What is eating my knock out rose leaves?

Asked June 16, 2015, 10:14 AM EDT

What is eating my knock out rose leaves?

Antrim County Michigan trees and shrubs insect issues roses

1 Response

Good Evening and thank you for using Ask an Expert. Unfortunately this time of summer brings the pretty, but destructive critters that devour our plants and leave a very lacy look to the leaves. These critters are know as Japanese Beetles and I am including a pictures of them and how to control them.

05601F01jpg

page1image1896

Different chemicals are used on adults when feeding on foliage. Foliar sprays of contact insecticides kill adults and offer immediate knockdown, such as carbaryl, acephate, pyrethrins, and pyrethroids. Examples include pyrethroid products such as cyfluthrin (Tempo, Bayer Advanced Lawn & Garden Multi-Insect Killer), bifenthrin (TalstarOne, Onyx), deltamethrin (Deltagard), lambda cyhalothrin (Scimitar, Spectracide Triazicide), esfenvalerate (Ortho Bug-B-Gon Garden & Landscape Insect Killer) and permethrin (Spectracide Bug Stop Multi-Purpose Insect Control Concentrate and other brands). Both pyrethroids and carbaryl provide around 2 weeks of protection. For adults, repeated applications may be necessary because of the relatively short residual effect of the pesticides. Insecticides that are advertised as organic usually do not kill adults. Formulations with pyrethrins and PBO (piponeryl butoxide) are more effective. Neem products such as Azatrol may provide about 3-4 days deterrence of feeding. Insecticidal soap, extracts of garlic, hot pepper, or orange peels, and companion planting, are generally ineffective (Tables 1 and 2).


Removing beetles by hand may provide adequate protection for backyards, especially when beetle numbers are low. The presence of beetles on a plant attracts more beetles. Thus, by not allowing beetles to accumulate, plants will be less attractive to other beetles. One of the easiest ways to remove Japanese beetles from small plants is to shake them off into jars filled with soapy water.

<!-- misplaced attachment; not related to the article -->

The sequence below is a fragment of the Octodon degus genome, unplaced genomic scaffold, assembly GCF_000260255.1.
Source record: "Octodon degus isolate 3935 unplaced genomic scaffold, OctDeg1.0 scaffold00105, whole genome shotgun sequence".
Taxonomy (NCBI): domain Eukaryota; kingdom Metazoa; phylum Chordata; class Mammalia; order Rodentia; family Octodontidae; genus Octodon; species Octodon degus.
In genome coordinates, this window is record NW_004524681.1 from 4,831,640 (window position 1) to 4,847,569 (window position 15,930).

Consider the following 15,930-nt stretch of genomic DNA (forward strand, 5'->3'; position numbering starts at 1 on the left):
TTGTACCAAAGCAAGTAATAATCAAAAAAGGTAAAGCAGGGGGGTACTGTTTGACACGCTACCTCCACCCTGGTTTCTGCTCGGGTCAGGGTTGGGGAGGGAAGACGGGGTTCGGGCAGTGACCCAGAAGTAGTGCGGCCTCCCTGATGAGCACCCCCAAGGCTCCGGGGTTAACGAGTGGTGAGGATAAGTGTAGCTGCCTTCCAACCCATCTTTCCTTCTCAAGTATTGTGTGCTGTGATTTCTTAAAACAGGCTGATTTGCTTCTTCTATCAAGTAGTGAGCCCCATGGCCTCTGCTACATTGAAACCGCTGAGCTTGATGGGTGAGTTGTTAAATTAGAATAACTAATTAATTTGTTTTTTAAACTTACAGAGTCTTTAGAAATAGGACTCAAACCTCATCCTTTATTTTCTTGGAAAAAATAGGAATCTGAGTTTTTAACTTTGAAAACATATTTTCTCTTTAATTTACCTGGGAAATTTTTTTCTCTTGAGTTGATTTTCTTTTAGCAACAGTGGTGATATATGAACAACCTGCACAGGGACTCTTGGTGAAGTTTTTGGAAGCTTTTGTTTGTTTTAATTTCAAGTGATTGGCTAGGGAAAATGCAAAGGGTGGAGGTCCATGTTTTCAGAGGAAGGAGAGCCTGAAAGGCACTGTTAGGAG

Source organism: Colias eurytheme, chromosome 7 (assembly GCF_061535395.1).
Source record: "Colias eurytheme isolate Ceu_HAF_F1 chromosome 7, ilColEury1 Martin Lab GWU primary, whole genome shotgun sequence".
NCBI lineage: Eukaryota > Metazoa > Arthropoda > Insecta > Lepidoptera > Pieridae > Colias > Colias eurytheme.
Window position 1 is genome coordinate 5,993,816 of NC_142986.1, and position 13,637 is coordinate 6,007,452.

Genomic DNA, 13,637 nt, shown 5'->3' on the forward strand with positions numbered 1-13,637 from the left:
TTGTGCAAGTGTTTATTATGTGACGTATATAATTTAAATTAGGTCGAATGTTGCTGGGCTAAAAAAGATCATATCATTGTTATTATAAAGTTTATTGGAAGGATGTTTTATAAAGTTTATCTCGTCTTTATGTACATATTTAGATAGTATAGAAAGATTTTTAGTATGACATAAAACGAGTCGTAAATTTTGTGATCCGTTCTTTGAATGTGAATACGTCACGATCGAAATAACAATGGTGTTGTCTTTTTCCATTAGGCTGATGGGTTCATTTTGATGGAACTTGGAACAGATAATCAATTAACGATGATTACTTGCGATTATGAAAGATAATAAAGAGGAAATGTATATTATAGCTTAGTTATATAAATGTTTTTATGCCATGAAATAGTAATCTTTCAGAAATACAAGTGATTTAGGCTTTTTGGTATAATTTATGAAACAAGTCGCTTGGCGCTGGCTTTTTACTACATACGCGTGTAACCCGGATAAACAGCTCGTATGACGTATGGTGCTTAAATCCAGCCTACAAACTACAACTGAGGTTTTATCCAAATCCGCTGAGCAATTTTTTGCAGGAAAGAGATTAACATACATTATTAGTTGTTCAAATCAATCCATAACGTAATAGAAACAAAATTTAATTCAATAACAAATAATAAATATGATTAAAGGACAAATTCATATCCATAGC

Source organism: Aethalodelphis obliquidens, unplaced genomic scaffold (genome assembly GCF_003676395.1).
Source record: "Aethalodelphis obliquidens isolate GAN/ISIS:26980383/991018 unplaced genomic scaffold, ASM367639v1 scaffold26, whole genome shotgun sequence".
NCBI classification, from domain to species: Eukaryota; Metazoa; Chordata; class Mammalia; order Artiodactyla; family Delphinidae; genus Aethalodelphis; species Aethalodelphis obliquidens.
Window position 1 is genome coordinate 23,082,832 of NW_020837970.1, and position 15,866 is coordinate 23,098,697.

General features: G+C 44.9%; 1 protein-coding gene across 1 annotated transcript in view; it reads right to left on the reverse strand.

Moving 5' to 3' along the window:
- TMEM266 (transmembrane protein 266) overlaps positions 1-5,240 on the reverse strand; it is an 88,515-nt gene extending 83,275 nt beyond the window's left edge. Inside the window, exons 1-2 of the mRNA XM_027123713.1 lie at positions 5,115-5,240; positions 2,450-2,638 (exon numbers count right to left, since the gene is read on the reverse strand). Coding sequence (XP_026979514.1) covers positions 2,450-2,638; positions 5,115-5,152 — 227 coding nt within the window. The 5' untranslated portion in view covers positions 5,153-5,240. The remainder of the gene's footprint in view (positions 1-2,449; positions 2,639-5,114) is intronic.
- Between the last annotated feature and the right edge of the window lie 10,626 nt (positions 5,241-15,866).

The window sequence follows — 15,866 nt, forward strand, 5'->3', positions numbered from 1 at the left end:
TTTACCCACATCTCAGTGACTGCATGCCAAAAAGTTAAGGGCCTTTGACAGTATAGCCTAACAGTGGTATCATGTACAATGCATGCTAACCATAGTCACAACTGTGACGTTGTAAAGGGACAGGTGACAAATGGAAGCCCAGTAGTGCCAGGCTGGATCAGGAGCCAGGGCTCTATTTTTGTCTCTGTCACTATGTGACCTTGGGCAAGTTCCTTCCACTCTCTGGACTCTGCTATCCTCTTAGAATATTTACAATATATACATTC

With all insecticidal products, foliage and flowers should be thoroughly treated. The application may need to be repeated to prevent reinfestation. Follow label directions and avoid spraying under windy conditions. Never spray when bees are foraging.Be sure the insecticide is registered for use on the plant or crop you intend to spray. If it is a food crop, note the minimum number of days that must be observed between the date of the last application and the date of harvest.

Different chemicals are used on adults when feeding on foliage. Foliar sprays of contact insecticides kill adults and offer immediate knockdown, such as carbaryl, acephate, pyrethrins, and pyrethroids. Examples include pyrethroid products such as cyfluthrin (Tempo, Bayer Advanced Lawn & Garden Multi-Insect Killer), bifenthrin (TalstarOne, Onyx), deltamethrin (Deltagard), lambda cyhalothrin (Scimitar, Spectracide Triazicide), esfenvalerate (Ortho Bug-B-Gon Garden & Landscape Insect Killer) and permethrin (Spectracide Bug Stop Multi-Purpose Insect Control Concentrate and other brands). Both pyrethroids and carbaryl provide around 2 weeks of protection. For adults, repeated applications may be necessary because of the relatively short residual effect of the pesticides. Insecticides that are advertised as organic usually do not kill adults. Formulations with pyrethrins and PBO (piponeryl butoxide) are more effective. Neem products such as Azatrol may provide about 3-4 days deterrence of feeding. Insecticidal soap, extracts of garlic, hot pepper, or orange peels, and companion planting, are generally ineffective (Tables 1 and 2).

Soil-applied imidacloprid is systemic and translocated around the plant and kills adults when feeding on foliage. However, when adults feed on petals of shrub roses rather than the spiny leaves, imidacloprid is not effective. Soil-applied imidacloprid used on linden or basswood trees or any plant visited by bees or beneficial insects, can potentially kill any bees or beneficial insects feeding on the pollen and nectar in the flowers.


page1image40632

page1image1896